Cruising Through the Little Karoo
The fabled Little Karoo begins at Klaarstroom in the eastern folds of the Great Swartberg Mountains in the Western Cape Province and ends in the lee of the Langeberg, near the chocolate box town of Montagu. As you drive this, one of South Africa’s most colourful and dramatic road trip routes, you are always in sight of craggy mountains and minutes from a decent cup of cappuccino.
Your journey begins in a little village founded in the 19 th Century as a wool-washing facility. When commercial washers and railway routes did away with Klaarstroom’s prime business, it became an overnight stop into the Little Karoo. It went into decline until the 1990s, when a group of doctors moved in and restored the old buildings.
Now, there’s a trading store, a curio shop, police station, church and very agreeable guest house run by the Witts-Hewinson family. The few houses in the village are highly prized as retirement and holiday retreats. If you’re staying over, make a point to climb the hill above Klaarstroom and watch one of the most magnificent dawnings in the southern hemisphere.
Meiringspoort and De Rust
Meiringspoort is the winding, stately gorge linking the Great Karoo to the Little Karoo and the town of De Rust. Meiringspoort itself is worth a slow meander, perhaps a picnic at one of the well-appointed stopping places.
A very interesting day drive from your base in De Rust would be to head due west towards the Cango Caves, the quite magnificent Swartberg Pass and, possibly, Gamkaskloof, also known as The Hell. And if you don’t feel like going to The Hell today, then hold your course through the Swartberg Pass until you reach the Victorian Karoo town of Prince Albert, where ghosts move in the paintings over at the local hotel.
If the Little Karoo has a Capital City, then Oudtshoorn is it. It was once the Feather Capital of the World in the ostrich farming days before World War I. Then the town gently faded into obscurity when the feather boa was no longer the fashion item of its day. But Oudtshoorn is back as one of the cultural centres of South Africa, with its annual Little Karoo National Arts Festival.
What’s more, there has been a resurgence in ostrich farming, because the world has become fond of the big bird’s healthy meat – and there is a new market for ostrich skin as well. Ostrich farms also offer tours to visitors, where they can see the industry at work.
If time permits, try to spend a few days in Oudtshoorn exploring the area. This would include the town architecture and museums, and visits to a series of interesting surrounding farms. The Gamka Mountain Reserve outside Oudtshoorn offers fynbos, succulent Karoo, Cape mountain zebra and six hiking trails.
You’re now in port wine country and a more picturesque wineland setting would be hard to find. The Gamka Valley with its trellised wine estates embraces the little town of Calitzdorp, where you can feast on superior carrot cake in a place called Rose of the Karoo.
And if you’re based here, one of the better day trip drives is to head through the Red Hills to the Kruis Rivier community of farmers and artists.
Now you’re travelling firmly on Route 62, a well-marketed tourism road packed with diversions. But should you get the urge to put some dirt under your wheels, then turn right at Amalienstein and head for Laingsburg – you will not be disappointed.
This track takes you through the Seweweeks Poort Pass, quite simply one of the most stunning mountain passes in this country. As you drive through what looks like a giant cathedral of Cape Fold Mountains, you might spot a pair of black eagles (now called Verreaux’s eagles) hunting rock rabbits up on the high ledges. Stop at a stream, take a walk in the water and unpack the sandwiches to feel the magic of the Seweweeks.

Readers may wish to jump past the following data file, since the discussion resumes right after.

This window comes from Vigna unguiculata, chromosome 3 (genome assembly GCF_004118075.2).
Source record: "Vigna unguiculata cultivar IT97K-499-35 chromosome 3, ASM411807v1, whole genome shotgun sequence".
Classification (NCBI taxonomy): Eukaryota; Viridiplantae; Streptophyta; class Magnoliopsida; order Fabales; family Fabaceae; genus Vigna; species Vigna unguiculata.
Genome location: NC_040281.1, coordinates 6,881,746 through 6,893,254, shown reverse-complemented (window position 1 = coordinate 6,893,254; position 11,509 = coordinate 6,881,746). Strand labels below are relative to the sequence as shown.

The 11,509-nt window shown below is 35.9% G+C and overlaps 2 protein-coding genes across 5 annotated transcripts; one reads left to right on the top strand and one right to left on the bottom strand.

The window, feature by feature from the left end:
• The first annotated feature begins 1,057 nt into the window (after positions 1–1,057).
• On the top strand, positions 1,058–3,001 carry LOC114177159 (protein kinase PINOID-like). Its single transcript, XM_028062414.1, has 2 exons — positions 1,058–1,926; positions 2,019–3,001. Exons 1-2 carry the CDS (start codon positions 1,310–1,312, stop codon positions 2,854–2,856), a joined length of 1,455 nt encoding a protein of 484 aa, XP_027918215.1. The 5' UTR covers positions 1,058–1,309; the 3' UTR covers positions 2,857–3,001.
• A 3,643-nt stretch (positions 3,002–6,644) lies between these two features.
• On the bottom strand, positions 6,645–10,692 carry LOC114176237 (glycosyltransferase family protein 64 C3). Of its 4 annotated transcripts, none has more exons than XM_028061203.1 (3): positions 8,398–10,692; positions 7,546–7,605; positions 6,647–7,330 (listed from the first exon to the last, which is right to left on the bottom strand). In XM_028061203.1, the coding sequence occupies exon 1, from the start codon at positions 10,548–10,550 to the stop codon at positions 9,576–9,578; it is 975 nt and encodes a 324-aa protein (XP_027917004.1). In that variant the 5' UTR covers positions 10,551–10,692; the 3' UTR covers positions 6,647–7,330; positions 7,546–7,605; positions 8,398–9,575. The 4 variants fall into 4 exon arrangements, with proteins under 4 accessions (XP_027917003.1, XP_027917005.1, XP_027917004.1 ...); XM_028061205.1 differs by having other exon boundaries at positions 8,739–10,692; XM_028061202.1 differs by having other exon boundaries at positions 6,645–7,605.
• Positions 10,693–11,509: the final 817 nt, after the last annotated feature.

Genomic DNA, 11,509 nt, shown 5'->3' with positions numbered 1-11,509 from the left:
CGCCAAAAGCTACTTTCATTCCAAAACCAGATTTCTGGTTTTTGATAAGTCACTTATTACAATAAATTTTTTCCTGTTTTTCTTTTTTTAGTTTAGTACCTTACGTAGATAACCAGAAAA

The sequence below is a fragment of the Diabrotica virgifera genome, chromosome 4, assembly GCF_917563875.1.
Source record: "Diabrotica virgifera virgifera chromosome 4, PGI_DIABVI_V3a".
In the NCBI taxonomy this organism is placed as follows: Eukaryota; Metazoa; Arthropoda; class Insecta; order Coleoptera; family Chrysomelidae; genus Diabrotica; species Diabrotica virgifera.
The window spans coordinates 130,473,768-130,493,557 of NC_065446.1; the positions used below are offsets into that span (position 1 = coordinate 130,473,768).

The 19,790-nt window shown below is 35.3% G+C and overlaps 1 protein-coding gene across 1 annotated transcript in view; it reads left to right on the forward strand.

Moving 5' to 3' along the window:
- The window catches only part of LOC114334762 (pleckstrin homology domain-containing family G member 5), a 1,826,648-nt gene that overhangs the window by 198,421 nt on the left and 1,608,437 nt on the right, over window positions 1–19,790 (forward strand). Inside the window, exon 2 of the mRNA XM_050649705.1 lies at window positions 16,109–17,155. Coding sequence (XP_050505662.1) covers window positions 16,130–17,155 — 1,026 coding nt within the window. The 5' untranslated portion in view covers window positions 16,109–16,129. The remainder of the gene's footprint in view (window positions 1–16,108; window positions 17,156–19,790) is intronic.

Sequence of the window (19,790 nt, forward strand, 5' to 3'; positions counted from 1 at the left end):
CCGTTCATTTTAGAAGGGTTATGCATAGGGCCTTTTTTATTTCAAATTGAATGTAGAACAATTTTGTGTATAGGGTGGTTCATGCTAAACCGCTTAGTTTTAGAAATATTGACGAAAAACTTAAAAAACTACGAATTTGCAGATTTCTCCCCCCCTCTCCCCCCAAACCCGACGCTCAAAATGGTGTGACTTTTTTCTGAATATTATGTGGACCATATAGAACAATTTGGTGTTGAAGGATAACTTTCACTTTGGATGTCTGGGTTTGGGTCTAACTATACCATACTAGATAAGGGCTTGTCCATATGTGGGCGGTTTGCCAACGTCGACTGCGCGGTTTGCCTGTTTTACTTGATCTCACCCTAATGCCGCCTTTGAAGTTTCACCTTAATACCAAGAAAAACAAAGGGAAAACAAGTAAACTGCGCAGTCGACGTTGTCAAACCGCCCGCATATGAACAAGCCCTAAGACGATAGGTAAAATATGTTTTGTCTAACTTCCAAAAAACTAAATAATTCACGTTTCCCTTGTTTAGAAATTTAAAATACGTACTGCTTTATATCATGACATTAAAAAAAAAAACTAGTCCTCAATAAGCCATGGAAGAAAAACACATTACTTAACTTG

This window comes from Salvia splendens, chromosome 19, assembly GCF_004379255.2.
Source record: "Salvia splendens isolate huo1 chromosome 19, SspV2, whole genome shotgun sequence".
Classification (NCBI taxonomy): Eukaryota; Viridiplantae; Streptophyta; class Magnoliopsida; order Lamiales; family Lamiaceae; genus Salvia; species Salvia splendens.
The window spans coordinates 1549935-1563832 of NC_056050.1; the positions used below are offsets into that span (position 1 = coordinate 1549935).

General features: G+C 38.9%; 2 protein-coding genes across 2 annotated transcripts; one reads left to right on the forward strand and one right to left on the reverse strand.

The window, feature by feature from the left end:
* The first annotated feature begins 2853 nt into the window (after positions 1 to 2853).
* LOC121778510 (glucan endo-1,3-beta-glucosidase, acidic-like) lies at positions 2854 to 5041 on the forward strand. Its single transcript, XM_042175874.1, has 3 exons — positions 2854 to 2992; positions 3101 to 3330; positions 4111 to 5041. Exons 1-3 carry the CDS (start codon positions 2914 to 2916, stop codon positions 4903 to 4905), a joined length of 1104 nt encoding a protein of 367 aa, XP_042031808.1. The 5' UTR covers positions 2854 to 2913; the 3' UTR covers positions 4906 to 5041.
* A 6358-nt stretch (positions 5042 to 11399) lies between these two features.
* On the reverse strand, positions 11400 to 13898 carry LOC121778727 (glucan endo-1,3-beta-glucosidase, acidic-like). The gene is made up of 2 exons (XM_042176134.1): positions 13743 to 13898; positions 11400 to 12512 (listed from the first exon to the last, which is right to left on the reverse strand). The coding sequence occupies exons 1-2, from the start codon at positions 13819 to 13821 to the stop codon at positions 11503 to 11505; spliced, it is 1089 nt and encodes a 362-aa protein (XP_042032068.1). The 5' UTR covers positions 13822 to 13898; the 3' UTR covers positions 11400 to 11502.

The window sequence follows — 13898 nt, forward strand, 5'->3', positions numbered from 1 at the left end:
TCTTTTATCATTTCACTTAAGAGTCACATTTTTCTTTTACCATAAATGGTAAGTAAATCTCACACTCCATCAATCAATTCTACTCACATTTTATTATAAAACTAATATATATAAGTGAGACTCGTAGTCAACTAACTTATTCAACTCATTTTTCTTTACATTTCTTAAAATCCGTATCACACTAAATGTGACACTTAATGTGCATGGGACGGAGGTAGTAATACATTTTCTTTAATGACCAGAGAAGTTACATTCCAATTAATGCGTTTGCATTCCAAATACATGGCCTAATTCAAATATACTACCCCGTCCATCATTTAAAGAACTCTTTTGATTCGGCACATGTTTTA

As you drive in the Ladismith district, you cannot keep your eyes off a jagged peak called Towerkop ( Bewitched Peak) up on the Klein Swartberg range. It stands like a beacon and carries a quaint legend concerning a witch, a wand and fit of pique.
Ladismith itself is a charming town known for its wines, fruits and cheeses. Just more than 30 km south of Ladismith, on a good dirt road, is the mountain village of Vanwyksdorp, which is well worth a visit – particularly for the carrot cake at the Ougoed en Kougoed restaurant. The return trip through the mountains takes you on the magnificent Rooiberg Pass back to the R62.
On the way in to Barrydale, you will come across a nondescript little building on your left, bearing the legend: Ronnie’s Sex Shop. It’s not really a sex shop, it’s a great little roadside bar. And if you’re hungry, why not try the carrot cake at the Roadkill Café?
Barry dale itself lies at the foot of the Langeberg Mountains and has a number of good restaurants and guest houses to choose from. In recent years, it has become a hub of creativity as artists and media folk have settled there.
If time permits another detour, try the Tradouw Pass between Barrydale and Swellendam. Like the Swartberg Pass, it was built by the ‘Man with the Theodolite Eyes’ – Thomas Bain – and has stood the test of time.
One of the most sought-after villages in the Western Cape Province – in terms of property investment and retirement – is the exquisitely positioned Montagu in the Langeberg Valley. More than 20 of its Cape Dutch- and Victorian buildings are official national monuments, and as you drive its streets you get the sense of old-time elegance and history.
There are hot springs, museums, hiking trails and gardens galore at this, the end of your Little Karoo journey. Take time out to enjoy it all…
- For information on Route 62 see www.route62za.com
- For wines of the Klein Karoo visit www.kleinkaroowines.co.za
- Garden Route Tourism: www.tourismgardenroute.co.za
- For more on the Karoo and Little Karoo go to www.karoospace.co.za